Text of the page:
Neighbors of Baltimore County hemp farm bring odor, health complaints to state legislature, as industry pushes back

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An aerial view of the Broadway Road farm in Baltimore County where nearby residents expressed anger about the odor from a hemp crop last fall.

A handful of Baltimore County residents who live near an industrial hemp farm and have for months complained of odors and questioned the possible health risks brought their concerns to Annapolis, arguing before House lawmakers Tuesday for action on the matter.

Agricultural advocates countered that legislative remedies to this issue would create a dangerous precedent while possibly stifling the state’s burgeoning hemp industry.


Residents of the Lutherville-Timonium neighborhood that surrounds and abuts a farm off Broadway Road told House Environment and Transportation Committee members that living near the hemp growing operation caused them to experience physical symptoms, including headaches, nausea and asthma.

“My wife has asthma, which was dormant for years, until last summer when she began reaching for her inhalers [when the crop flowered],” said Richard Sciacca, a resident of the neighborhood.


Elizabeth Forbush said living near the hemp field was a “nightmare," because of the skunky odor and the physical symptoms that she said it generated.

“Our quality of life has been upended,” she said.

The neighbors who spoke Tuesday, and around 40 who filed written testimonies, favor two proposed bills.

One would prohibit hemp farming within 2 miles of a residential community composed of 10 homes or more. The other bill would prohibit the production of hemp within 25 feet of a property or properties with three or more residences, unless the hemp is grown indoors.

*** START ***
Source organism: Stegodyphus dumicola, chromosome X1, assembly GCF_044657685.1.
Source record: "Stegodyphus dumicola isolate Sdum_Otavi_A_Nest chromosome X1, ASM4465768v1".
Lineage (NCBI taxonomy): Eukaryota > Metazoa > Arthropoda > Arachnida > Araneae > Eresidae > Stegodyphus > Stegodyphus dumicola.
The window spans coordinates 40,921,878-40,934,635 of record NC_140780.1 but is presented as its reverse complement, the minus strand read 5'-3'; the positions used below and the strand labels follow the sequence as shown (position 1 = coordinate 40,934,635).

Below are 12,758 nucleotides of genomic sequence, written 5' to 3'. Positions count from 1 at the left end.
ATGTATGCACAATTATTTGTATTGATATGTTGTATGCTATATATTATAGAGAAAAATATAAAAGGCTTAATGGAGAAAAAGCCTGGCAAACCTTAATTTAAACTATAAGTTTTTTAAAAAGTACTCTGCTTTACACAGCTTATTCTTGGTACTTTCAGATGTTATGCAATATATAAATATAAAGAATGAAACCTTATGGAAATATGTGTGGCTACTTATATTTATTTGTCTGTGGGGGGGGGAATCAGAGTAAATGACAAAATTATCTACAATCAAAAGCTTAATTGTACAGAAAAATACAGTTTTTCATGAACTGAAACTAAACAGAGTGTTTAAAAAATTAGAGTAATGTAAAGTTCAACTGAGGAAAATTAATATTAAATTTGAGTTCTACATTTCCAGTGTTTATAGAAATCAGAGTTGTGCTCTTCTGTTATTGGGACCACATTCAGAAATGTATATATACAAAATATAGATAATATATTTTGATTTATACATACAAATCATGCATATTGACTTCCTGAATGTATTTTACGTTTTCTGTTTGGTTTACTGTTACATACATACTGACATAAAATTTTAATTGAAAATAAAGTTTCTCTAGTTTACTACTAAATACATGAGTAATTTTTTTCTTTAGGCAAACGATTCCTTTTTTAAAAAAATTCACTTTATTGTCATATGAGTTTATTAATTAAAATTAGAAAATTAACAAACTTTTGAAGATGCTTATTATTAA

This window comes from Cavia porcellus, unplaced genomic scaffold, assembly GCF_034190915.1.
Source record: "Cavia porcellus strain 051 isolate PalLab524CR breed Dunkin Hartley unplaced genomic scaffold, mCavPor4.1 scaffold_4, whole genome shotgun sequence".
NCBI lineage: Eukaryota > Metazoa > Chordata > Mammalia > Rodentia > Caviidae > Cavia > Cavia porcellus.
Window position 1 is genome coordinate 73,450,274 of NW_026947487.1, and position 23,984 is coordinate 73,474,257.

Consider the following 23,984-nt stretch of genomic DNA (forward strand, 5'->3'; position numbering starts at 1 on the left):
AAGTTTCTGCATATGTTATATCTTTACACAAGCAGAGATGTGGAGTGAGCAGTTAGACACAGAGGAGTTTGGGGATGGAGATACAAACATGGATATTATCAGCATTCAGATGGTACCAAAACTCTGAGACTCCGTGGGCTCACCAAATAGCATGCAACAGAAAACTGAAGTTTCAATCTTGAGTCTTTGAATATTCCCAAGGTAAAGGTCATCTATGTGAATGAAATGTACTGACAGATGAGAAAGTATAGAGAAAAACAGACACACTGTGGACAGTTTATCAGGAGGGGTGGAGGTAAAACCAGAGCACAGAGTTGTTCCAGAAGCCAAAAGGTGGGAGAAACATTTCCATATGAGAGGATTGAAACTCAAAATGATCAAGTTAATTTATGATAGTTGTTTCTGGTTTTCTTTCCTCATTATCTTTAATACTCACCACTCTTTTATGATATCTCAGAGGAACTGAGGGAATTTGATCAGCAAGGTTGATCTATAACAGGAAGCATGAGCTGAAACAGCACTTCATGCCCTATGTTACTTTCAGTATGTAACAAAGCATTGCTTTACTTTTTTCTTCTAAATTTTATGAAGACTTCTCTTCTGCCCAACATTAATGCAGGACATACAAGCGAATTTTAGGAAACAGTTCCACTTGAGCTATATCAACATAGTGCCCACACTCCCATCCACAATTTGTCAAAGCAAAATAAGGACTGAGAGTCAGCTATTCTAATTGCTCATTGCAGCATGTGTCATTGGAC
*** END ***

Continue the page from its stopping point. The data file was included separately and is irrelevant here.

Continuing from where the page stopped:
Both were introduced by now Sen. Shelly Hettleman, until recently a delegate, and Del. Jon Cardin and Del. Dana Stein, all Baltimore County Democrats.

Cardin said he did not live in the neighborhood that surrounds the farm of Broadway Road, between Greenspring Avenue and Falls Road, but he drives by it often. During the growing season, it was “unbearable” because of the aroma, he said.

“I’m not interested in putting the farms out of business,” he added.

Opponents, though, said the bills would cripple Maryland’s hemp industry.


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Patrick Hess, a hemp farmer in Harford County, said a restriction on where hemp can be grown would force him to shut down.

“My hemp farm is within 1 mile of a major housing development in Harford County. I have had zero, not one complaint, from one of my neighbors, from anybody in that housing development,” Hess said. “Not one complaint. And it’s an open-air farm.”

Kevin Atticks, who founded the Maryland Hemp Coalition, testified that there is no scientific evidence that breathing the air near hemp operations can create negative health outcomes. Atticks said concerns about hemp farms in Maryland should be handled at the local level, through zoning or regulation, not legislation.

“The bills set a terrible precedent that, for the first time, the Maryland General Assembly would choose development over farms,” Atticks said.

Other industry groups, including the Maryland Grain Producers Association, the Delmarva Poultry Industry Inc., and the Maryland Farm Bureau, opposed the legislation, stating that it would create a dangerous precedent in law, superseding Maryland’s existing right-to-farm legislation.

Darren O’Brien, another hemp farmer in Baltimore County, also said he’s never received a complaint from a neighbor. He said he and his family harvest and process hemp and CBD, and that no one has experienced health effects.


“I think it’s this important that the research is done so that these bills are not passed, because you will crush a company like mine," O’Brien said.